Feature

United Kingdom: Why tears don’t belong in sports

Another sports victory, another sportsman crying his eyes out on camera.

Robert CramptonThe Times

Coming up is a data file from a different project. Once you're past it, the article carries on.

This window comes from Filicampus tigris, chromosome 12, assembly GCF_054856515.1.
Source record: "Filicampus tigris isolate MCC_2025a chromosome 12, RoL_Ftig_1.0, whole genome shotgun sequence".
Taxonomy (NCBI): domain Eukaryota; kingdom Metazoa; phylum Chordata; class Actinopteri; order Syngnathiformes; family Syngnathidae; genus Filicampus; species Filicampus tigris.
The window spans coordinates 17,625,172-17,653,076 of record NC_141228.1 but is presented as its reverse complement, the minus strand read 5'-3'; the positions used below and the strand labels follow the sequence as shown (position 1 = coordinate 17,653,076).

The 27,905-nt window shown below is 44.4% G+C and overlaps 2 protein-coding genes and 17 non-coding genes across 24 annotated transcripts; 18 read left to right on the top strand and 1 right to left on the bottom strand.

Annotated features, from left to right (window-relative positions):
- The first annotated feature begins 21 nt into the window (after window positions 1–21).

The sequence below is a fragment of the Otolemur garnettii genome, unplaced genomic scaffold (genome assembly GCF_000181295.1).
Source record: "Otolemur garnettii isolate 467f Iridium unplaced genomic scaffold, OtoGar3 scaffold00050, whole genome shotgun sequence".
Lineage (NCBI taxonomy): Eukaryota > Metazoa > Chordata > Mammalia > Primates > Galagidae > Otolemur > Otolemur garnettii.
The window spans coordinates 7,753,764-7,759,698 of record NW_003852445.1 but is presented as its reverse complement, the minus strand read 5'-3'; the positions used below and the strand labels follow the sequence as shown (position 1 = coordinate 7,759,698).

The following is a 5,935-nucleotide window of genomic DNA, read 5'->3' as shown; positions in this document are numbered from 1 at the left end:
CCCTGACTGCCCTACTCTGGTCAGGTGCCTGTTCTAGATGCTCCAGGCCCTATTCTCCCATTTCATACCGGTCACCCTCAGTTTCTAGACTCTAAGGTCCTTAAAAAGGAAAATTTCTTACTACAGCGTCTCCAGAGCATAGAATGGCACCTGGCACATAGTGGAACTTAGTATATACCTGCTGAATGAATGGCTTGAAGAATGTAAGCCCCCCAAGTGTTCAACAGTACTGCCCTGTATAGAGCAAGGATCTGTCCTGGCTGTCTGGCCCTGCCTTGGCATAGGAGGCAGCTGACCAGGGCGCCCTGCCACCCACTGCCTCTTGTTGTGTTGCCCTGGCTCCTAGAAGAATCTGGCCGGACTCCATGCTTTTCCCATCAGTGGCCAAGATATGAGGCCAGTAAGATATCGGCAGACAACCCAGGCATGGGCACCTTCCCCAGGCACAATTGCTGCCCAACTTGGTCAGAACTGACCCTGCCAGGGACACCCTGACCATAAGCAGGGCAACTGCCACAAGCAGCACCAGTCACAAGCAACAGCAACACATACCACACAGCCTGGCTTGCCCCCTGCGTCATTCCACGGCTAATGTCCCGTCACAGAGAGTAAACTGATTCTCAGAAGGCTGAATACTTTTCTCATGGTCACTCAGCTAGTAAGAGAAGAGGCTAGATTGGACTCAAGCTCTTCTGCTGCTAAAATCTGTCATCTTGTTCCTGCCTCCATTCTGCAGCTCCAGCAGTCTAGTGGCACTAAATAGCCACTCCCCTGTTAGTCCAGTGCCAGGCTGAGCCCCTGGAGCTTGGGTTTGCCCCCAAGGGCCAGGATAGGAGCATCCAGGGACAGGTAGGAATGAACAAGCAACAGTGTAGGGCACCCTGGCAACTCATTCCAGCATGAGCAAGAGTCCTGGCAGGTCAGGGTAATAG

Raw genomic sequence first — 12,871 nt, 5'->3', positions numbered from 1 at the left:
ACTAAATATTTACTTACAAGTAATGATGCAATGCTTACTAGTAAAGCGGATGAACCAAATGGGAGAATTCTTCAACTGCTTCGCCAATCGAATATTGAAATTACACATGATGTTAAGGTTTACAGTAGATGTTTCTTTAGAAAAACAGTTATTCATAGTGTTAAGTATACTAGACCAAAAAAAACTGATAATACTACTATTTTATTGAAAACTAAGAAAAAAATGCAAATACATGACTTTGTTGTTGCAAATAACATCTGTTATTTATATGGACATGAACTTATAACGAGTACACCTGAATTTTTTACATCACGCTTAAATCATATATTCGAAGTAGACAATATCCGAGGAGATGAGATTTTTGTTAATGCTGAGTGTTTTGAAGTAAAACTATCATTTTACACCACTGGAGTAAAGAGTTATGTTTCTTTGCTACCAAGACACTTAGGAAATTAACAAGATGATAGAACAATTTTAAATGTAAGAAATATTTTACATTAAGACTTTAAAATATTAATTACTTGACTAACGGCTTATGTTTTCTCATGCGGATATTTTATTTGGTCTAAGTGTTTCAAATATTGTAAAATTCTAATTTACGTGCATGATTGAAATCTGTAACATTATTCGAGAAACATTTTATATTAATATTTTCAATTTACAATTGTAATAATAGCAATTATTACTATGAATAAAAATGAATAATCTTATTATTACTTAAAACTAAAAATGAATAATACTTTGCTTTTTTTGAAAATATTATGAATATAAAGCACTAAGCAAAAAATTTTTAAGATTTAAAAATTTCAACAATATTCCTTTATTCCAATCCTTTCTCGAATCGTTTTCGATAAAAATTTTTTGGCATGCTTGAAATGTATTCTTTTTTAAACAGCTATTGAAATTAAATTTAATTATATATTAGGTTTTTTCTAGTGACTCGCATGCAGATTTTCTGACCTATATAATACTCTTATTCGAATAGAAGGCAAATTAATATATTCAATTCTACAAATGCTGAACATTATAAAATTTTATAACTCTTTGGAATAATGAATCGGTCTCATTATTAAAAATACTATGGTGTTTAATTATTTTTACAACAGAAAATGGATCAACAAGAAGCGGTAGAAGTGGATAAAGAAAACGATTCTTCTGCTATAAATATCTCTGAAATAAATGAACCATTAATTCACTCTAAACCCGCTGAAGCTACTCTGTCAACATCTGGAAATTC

Another sports victory, another sportsman crying his eyes out on camera, said Robert Crampton. This week we saw José María Olazábal break down and sob at the thought of how proud his fellow Spaniard, the late golf legend Seve Ballesteros, would have been at Europe’s Ryder Cup win. “Some might say you wouldn’t expect much else from a Mediterranean with a girl’s name.” But plenty of Brits now routinely weep after their events. “Up skips the athlete to the podium, or trudges to the post-match microphone, and yes, there goes the bottom lip, wobble wobble.” Earlier this year, Scottish tennis player Andy Murray bawled during Wimbledon, and more than a third of British Olympic winners cried while accepting their medals. “As a nation, we were much blubbier than both the Americans and the Chinese.” Nowadays, of course, the conventional wisdom holds that all this emoting is far better for us than the old custom of keeping a stiff upper lip. But “repressing emotions isn’t always a bad thing.” Nobody wants to see a temper tantrum, for example. And while “self-pity isn’t as destructive as anger,” it’s still “best kept under wraps.”

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